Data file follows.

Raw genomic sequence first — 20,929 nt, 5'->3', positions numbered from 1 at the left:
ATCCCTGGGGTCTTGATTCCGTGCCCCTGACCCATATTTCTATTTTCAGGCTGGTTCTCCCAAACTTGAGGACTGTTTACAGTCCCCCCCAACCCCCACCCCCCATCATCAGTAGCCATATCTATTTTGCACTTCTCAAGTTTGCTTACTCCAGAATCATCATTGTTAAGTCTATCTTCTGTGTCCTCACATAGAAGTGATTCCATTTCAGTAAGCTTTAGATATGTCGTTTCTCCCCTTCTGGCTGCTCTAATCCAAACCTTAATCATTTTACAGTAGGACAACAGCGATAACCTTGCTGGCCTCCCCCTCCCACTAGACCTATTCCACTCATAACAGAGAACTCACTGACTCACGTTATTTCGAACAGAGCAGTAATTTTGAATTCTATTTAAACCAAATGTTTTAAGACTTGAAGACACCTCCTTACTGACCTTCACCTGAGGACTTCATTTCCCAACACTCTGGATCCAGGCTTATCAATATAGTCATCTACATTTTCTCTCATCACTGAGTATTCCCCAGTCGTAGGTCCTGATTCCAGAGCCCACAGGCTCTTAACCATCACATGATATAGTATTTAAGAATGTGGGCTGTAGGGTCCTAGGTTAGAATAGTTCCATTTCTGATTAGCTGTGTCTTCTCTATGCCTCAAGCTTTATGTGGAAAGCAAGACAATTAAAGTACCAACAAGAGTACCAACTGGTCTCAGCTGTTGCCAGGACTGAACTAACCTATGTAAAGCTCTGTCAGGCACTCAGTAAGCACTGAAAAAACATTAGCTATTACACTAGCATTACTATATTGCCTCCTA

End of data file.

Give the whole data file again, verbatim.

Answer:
Raw genomic sequence first — 20,929 nt, 5'->3', positions numbered from 1 at the left:
ATCCCTGGGGTCTTGATTCCGTGCCCCTGACCCATATTTCTATTTTCAGGCTGGTTCTCCCAAACTTGAGGACTGTTTACAGTCCCCCCCAACCCCCACCCCCCATCATCAGTAGCCATATCTATTTTGCACTTCTCAAGTTTGCTTACTCCAGAATCATCATTGTTAAGTCTATCTTCTGTGTCCTCACATAGAAGTGATTCCATTTCAGTAAGCTTTAGATATGTCGTTTCTCCCCTTCTGGCTGCTCTAATCCAAACCTTAATCATTTTACAGTAGGACAACAGCGATAACCTTGCTGGCCTCCCCCTCCCACTAGACCTATTCCACTCATAACAGAGAACTCACTGACTCACGTTATTTCGAACAGAGCAGTAATTTTGAATTCTATTTAAACCAAATGTTTTAAGACTTGAAGACACCTCCTTACTGACCTTCACCTGAGGACTTCATTTCCCAACACTCTGGATCCAGGCTTATCAATATAGTCATCTACATTTTCTCTCATCACTGAGTATTCCCCAGTCGTAGGTCCTGATTCCAGAGCCCACAGGCTCTTAACCATCACATGATATAGTATTTAAGAATGTGGGCTGTAGGGTCCTAGGTTAGAATAGTTCCATTTCTGATTAGCTGTGTCTTCTCTATGCCTCAAGCTTTATGTGGAAAGCAAGACAATTAAAGTACCAACAAGAGTACCAACTGGTCTCAGCTGTTGCCAGGACTGAACTAACCTATGTAAAGCTCTGTCAGGCACTCAGTAAGCACTGAAAAAACATTAGCTATTACACTAGCATTACTATATTGCCTCCTA